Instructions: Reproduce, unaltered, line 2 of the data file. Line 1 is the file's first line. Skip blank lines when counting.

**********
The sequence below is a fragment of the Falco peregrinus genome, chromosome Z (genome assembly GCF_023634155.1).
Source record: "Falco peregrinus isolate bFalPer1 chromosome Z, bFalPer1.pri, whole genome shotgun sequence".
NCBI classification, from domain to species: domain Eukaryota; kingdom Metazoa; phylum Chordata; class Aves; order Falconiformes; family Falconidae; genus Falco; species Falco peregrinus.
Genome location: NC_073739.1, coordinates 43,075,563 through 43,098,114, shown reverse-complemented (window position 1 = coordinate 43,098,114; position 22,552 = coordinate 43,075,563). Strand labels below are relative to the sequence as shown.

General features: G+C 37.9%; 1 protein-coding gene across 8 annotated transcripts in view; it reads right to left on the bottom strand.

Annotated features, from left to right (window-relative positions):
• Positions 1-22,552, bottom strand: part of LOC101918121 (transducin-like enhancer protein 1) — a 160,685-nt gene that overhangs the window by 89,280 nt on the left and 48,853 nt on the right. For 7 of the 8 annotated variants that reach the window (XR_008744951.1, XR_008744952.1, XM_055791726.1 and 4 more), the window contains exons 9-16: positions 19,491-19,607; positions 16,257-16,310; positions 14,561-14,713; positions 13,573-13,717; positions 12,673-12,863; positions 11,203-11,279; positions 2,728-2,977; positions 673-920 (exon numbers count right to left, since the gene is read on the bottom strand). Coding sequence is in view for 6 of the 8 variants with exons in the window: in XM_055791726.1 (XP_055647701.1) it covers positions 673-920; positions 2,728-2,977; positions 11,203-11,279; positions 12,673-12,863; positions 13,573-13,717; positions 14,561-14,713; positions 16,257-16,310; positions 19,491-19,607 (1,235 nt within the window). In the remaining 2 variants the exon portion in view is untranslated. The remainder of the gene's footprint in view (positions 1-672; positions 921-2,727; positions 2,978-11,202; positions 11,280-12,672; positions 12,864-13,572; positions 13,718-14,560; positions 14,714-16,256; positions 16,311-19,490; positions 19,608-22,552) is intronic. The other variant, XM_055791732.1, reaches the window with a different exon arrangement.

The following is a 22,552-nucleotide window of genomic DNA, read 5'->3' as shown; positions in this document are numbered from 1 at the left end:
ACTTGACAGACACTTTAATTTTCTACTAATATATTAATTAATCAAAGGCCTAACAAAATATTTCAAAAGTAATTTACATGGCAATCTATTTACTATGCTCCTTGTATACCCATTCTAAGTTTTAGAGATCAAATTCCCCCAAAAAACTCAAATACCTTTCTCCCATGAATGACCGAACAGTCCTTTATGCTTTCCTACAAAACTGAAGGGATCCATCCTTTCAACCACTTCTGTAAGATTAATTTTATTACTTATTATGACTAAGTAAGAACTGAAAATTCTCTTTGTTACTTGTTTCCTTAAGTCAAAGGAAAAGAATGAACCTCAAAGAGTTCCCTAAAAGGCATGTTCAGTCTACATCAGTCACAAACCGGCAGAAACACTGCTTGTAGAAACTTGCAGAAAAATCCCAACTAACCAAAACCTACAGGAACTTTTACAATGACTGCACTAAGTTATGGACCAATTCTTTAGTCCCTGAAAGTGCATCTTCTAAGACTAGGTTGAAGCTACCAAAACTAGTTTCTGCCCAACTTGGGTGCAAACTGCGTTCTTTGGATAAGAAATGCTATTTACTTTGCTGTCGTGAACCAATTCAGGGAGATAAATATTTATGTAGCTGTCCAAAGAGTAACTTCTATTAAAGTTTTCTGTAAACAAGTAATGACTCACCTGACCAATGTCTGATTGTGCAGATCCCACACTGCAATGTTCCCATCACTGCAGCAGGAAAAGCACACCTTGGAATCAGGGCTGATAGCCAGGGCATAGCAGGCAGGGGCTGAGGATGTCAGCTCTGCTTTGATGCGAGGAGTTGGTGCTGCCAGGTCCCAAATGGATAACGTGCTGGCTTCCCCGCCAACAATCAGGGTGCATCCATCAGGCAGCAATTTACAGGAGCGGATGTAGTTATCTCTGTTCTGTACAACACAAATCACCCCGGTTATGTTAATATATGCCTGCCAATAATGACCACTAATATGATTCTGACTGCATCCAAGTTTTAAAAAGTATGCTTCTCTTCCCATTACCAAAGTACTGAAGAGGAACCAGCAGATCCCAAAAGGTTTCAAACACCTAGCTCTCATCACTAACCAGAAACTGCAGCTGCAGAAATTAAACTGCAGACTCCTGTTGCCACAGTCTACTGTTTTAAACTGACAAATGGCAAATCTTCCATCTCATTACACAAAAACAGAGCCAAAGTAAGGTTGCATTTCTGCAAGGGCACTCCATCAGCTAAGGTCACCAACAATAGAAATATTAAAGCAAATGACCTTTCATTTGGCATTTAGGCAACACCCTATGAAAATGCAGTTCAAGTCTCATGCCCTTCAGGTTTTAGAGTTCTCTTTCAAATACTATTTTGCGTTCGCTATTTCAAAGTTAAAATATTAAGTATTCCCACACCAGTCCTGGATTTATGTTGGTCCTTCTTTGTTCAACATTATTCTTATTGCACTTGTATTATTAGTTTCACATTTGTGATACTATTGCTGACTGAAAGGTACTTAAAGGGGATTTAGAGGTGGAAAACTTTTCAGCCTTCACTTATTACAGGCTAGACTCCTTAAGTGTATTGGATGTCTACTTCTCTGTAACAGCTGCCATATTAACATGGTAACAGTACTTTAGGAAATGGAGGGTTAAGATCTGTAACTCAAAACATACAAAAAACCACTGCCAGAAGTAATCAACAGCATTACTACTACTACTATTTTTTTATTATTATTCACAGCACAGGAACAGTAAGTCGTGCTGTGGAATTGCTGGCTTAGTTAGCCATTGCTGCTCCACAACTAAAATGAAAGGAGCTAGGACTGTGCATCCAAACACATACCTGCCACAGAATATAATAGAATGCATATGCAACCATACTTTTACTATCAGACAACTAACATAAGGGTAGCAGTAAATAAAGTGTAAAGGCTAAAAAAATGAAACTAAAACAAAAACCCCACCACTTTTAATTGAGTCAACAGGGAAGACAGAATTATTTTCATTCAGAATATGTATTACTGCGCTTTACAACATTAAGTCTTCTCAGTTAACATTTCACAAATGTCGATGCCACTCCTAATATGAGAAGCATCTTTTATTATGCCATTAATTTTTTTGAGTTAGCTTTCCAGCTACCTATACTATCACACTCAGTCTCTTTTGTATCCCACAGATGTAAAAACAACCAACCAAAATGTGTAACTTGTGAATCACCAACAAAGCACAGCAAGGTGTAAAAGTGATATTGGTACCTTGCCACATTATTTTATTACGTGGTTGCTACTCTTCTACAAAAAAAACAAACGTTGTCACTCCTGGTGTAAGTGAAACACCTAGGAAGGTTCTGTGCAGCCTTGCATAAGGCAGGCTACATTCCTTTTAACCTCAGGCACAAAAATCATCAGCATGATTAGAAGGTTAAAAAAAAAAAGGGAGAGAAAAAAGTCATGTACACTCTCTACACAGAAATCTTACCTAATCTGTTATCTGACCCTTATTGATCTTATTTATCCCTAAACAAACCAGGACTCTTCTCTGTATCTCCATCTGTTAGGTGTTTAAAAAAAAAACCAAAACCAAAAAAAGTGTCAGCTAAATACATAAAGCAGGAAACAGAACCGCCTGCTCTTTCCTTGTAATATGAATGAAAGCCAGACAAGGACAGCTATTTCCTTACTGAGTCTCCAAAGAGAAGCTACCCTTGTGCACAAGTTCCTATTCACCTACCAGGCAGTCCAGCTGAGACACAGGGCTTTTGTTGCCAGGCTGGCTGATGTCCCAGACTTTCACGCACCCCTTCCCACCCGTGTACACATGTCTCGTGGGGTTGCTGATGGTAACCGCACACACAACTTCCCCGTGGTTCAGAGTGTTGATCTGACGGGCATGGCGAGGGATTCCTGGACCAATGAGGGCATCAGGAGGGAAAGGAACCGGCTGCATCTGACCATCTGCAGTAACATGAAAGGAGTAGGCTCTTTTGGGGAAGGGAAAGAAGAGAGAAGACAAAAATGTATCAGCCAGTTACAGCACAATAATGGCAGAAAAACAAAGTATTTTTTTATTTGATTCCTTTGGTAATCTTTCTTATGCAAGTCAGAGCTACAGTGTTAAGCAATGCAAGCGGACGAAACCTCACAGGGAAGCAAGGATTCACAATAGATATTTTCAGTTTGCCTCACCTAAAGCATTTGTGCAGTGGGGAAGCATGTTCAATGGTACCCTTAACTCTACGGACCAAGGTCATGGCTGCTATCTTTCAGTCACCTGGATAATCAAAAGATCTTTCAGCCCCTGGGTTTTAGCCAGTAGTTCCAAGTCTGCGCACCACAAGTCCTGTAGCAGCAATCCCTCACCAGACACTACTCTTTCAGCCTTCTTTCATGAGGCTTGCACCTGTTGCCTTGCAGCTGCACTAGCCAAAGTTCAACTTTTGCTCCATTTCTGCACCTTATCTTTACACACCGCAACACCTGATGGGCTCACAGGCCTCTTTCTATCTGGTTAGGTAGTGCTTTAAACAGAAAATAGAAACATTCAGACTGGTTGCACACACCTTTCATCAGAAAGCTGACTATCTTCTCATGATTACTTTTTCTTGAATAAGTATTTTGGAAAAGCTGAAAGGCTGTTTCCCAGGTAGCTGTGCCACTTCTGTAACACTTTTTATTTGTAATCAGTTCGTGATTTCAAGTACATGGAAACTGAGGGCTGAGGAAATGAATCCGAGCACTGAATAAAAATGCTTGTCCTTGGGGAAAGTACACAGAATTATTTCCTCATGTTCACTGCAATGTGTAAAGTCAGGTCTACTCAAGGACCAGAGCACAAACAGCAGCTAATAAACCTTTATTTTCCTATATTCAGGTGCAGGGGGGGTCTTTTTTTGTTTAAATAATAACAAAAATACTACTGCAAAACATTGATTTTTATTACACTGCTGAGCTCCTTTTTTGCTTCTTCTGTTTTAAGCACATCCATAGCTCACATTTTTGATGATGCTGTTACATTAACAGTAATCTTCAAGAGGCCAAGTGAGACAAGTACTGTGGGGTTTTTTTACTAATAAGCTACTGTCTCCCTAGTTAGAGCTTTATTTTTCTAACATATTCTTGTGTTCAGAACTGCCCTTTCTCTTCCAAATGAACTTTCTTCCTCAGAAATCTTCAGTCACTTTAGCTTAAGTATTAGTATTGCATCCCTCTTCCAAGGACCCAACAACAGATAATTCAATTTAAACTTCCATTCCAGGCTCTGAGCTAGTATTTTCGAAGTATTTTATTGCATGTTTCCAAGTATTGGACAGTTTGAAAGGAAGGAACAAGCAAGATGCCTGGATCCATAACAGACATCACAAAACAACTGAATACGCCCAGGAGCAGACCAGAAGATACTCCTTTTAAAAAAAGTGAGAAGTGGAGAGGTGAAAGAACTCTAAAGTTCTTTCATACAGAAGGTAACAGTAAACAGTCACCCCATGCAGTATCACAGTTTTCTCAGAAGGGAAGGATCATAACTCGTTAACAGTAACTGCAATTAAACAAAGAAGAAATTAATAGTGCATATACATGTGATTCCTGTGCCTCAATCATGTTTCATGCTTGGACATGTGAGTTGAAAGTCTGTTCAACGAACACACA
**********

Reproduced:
Source record: "Falco peregrinus isolate bFalPer1 chromosome Z, bFalPer1.pri, whole genome shotgun sequence".